One of the most touching post-graduation parties we ever attended in years was the one held at the Boystown or Welfare Action Foundation in Maa, here in Davao City.
Touching because the graduates related their lifetime experience, staying in this home for boys, started their schooling away from their parents and families at the age of nine. The thought of being away from their homes made them shed tears, crying for several days, even hiding from the other boys to cry out their homesickness. But on their last day at Boystown, the tears and sobs were even louder and uncontrollable. They were overwhelmed with joy as they graduated from college, high school and grade school. But the thought of leaving the place they had learned to love, leaving the people who taught them good moral values, those who taught them how to pray and love God and one another left them emotionally touched. The graduates tried hard to hold back the tears. But each of them broke down when the time came for them to speak. The parents expressed their thanks, also relating how difficult it was at first to send their children away from their homes to pursue their education, because they could not afford to send them to school, but wanted badly to send them to take up courses in order to overcome poverty.
As we listened to those boys, we learned that they came from as far as Sultan Kudarat, Tacurong, Marilog, Davao del Sur, Iligan and other far-flung areas. Their parents were housed as guests for the night at Boystown as they had to travel back to their homes the next day, commuting on public vehicles.
One of the boys relates what he felt during the program. “It was such a memorable and historical gratitude night for us because we are able to have a tarpaulin, a mass by Fr. Orly, a red carpet, a dance number with the graduates, a sweet dance with our mamas, an entertainment number led by our grade 9 students and lower years, a buffet with two lechons (roasted pig) and a goat, a program host, a photographer, a trophy for our winners and unlimited ice cream, of course our visitors. And this year we had a lot of board members who attended and all our parents and family were there witnessing our Pasasalamat Tribute.
Boy’s Town Davao was a dream that was envisioned in a meeting held at Princess Restaurant, Davao City in the early part of 1970. Dr. Lourdes “Unding” Solis was very much concerned about the number of boys roaming on the streets of Davao City begging, stealing and being used by professional criminals. They were sleeping at the doorways of commercial centers, on the streets and at the wharf. She called for a meeting, inviting Mother Assumpta David, RVM, Fr. Miguel Varela, SJ, Mr. Carlos Millete, Dr. Benjamin Cruzada, Mr. Sebastian Angliongto, Dr. Lourdes Aportadera, Ms. Esperanza Santos. Ms. Soledad Duterte and other concerned friends.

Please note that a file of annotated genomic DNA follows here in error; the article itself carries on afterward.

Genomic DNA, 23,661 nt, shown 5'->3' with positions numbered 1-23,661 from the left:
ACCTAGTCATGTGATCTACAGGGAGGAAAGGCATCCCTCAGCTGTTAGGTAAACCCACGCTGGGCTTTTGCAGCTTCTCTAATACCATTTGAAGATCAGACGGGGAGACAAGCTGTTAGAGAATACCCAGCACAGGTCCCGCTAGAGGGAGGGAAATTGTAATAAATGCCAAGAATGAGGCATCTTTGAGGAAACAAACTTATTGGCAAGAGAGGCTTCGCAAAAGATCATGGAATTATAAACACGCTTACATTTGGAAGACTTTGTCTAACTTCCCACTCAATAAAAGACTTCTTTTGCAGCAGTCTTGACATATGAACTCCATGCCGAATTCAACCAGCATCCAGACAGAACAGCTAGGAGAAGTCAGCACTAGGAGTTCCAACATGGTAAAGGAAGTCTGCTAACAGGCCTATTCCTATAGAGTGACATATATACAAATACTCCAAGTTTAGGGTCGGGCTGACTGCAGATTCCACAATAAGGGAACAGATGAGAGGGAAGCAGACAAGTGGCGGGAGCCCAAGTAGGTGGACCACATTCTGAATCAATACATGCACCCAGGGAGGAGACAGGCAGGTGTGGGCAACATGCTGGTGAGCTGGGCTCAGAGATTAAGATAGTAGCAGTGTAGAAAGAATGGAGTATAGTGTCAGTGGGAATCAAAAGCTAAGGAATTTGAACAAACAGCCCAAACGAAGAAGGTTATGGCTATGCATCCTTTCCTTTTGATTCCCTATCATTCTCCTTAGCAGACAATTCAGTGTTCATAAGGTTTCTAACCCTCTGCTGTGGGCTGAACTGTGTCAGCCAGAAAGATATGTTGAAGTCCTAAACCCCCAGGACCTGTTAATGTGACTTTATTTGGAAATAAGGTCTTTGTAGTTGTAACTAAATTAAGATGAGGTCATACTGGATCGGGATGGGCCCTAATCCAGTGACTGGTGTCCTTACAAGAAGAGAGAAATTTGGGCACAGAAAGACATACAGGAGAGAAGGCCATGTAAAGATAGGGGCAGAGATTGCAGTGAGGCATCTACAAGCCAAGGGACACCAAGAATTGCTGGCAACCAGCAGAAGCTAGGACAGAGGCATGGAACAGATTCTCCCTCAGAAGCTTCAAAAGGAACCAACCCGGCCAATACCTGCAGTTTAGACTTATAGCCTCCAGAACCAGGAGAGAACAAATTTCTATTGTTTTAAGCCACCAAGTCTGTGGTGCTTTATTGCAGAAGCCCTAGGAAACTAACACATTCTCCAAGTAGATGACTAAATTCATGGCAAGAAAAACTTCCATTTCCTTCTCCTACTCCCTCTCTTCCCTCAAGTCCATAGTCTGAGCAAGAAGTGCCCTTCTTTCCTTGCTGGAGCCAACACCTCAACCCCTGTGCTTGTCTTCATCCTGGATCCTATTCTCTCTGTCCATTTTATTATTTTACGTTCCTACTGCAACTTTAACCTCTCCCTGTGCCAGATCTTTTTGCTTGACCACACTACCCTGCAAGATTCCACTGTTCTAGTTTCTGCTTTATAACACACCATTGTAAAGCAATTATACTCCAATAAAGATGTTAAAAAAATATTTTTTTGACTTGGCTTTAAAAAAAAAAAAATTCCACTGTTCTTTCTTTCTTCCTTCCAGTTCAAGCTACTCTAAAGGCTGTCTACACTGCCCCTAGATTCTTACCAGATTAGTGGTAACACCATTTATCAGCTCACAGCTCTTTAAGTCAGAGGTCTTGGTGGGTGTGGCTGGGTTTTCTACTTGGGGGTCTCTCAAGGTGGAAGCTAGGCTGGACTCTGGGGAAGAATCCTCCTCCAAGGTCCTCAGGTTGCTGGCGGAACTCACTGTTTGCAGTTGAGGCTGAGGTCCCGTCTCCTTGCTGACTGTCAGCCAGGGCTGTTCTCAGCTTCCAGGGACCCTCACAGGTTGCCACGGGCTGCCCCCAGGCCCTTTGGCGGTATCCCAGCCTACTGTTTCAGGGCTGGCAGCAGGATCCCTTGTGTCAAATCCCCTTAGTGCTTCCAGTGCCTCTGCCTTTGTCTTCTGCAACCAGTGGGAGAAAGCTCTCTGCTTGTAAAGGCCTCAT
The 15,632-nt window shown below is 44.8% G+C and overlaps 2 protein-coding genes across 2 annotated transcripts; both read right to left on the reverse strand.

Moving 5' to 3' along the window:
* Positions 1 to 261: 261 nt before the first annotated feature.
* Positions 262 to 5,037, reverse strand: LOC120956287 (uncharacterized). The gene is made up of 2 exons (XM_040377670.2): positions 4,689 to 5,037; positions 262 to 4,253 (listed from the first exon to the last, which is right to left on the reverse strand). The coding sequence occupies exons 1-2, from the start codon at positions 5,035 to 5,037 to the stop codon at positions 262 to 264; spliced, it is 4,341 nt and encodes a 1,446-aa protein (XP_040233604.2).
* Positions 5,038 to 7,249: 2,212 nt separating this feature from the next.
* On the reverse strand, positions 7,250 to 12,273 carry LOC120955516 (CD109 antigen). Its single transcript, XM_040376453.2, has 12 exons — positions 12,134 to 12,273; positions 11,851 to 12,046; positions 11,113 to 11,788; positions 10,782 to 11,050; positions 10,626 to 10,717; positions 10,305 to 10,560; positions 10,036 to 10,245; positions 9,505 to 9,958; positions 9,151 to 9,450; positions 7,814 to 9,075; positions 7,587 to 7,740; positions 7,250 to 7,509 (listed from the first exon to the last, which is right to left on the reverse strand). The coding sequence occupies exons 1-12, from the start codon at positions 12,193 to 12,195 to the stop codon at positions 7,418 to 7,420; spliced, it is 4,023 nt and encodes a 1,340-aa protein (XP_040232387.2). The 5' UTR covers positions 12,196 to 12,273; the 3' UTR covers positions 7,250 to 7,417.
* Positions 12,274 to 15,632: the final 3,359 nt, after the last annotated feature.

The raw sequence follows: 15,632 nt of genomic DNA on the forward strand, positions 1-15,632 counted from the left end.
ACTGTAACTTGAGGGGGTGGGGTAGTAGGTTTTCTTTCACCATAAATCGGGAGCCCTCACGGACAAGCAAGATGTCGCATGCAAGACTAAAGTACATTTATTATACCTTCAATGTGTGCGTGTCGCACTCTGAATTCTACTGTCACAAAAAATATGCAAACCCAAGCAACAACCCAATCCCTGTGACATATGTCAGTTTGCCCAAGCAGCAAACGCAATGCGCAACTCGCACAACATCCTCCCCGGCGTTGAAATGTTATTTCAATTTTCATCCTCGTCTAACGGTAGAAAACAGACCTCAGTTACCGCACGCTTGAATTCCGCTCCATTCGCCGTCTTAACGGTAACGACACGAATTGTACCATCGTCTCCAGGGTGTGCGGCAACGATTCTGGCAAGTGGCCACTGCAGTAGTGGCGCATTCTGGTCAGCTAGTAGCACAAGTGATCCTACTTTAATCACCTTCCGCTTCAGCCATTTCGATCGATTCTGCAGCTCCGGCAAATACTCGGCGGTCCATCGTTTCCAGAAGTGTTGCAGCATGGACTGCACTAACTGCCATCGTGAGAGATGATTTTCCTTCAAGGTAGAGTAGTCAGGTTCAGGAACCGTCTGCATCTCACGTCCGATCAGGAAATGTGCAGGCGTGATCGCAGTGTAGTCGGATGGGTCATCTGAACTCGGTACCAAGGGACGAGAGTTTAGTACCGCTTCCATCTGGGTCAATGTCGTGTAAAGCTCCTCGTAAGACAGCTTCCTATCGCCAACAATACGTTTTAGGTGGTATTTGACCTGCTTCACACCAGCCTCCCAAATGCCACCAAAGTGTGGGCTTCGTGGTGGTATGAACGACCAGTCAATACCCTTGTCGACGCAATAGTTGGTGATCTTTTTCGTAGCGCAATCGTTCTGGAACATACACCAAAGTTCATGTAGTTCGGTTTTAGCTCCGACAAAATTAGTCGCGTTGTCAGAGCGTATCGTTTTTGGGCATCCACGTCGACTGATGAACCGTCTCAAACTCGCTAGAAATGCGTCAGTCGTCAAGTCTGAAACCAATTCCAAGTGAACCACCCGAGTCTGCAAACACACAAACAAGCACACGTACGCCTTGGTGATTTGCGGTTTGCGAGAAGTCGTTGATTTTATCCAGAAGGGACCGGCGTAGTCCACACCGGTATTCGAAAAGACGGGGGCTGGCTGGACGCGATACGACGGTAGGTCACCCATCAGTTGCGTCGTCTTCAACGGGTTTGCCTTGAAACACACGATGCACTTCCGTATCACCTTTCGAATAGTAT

The group went into action immediately and Mr. Mariano Solis, who was then the Chief of Police and the husband of Dr. Unding Solis, provided temporary quarters for the boys at the Traffic Division of the Police Department.
On October 17, 1970, a group of prominent business people were approached for support. They helped provide the basic needs of the boys such as food, clothing and shelter. Col. Honorio Garcia donated two hectares of land at Ma-a, Davao City. On the other hand Mr. Carlos Millete sought the services of the occupants of the penal colony to clear the donated area for construction. The first building was constructed through the efforts of the Knights of Columbus headed by Judge Vicente Cusi.
On February 23, 1972, Jose F. Campo was elected as the new president of the Welfare Action Foundation –Boys Town. This time the City Government was approached to help subsidize the expenses of Boys Town. A skills training project for the out-of-school youth was made possible in coordination with NMYC.
Today, Boystown is still in need of help, with the families of boys in the far-flung areas unable to send their children for support. We are thankful that some charitable friends, civic organizations and schools have extended help by sponsoring scholarships for some students, but they are just a few and cannot meet the requirements for sending more boys to school.
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